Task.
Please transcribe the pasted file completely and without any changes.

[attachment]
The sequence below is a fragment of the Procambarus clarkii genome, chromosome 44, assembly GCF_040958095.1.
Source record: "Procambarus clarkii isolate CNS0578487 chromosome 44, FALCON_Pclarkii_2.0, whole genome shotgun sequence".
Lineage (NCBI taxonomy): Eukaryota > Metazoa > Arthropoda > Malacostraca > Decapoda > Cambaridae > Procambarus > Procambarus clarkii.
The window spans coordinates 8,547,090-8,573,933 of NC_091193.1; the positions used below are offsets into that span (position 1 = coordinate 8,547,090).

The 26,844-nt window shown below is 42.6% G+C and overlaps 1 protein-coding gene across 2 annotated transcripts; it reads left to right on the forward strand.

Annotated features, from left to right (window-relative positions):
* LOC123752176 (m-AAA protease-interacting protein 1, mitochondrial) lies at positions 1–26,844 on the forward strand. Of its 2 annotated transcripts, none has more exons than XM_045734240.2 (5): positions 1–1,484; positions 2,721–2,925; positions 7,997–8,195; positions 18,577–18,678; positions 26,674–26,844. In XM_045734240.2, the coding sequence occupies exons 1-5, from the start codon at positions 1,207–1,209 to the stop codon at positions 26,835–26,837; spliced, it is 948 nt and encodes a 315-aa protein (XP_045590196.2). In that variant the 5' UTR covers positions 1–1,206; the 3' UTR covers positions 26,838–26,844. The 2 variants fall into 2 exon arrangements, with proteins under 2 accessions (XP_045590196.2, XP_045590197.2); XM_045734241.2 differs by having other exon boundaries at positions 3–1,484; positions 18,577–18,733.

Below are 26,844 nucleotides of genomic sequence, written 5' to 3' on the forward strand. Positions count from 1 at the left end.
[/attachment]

The sequence below is a fragment of the Procambarus clarkii genome, chromosome 44, assembly GCF_040958095.1.
Source record: "Procambarus clarkii isolate CNS0578487 chromosome 44, FALCON_Pclarkii_2.0, whole genome shotgun sequence".
Lineage (NCBI taxonomy): Eukaryota > Metazoa > Arthropoda > Malacostraca > Decapoda > Cambaridae > Procambarus > Procambarus clarkii.
The window spans coordinates 8,547,090-8,573,933 of NC_091193.1; the positions used below are offsets into that span (position 1 = coordinate 8,547,090).

The 26,844-nt window shown below is 42.6% G+C and overlaps 1 protein-coding gene across 2 annotated transcripts; it reads left to right on the forward strand.

Annotated features, from left to right (window-relative positions):
* LOC123752176 (m-AAA protease-interacting protein 1, mitochondrial) lies at positions 1–26,844 on the forward strand. Of its 2 annotated transcripts, none has more exons than XM_045734240.2 (5): positions 1–1,484; positions 2,721–2,925; positions 7,997–8,195; positions 18,577–18,678; positions 26,674–26,844. In XM_045734240.2, the coding sequence occupies exons 1-5, from the start codon at positions 1,207–1,209 to the stop codon at positions 26,835–26,837; spliced, it is 948 nt and encodes a 315-aa protein (XP_045590196.2). In that variant the 5' UTR covers positions 1–1,206; the 3' UTR covers positions 26,838–26,844. The 2 variants fall into 2 exon arrangements, with proteins under 2 accessions (XP_045590196.2, XP_045590197.2); XM_045734241.2 differs by having other exon boundaries at positions 3–1,484; positions 18,577–18,733.

Below are 26,844 nucleotides of genomic sequence, written 5' to 3' on the forward strand. Positions count from 1 at the left end.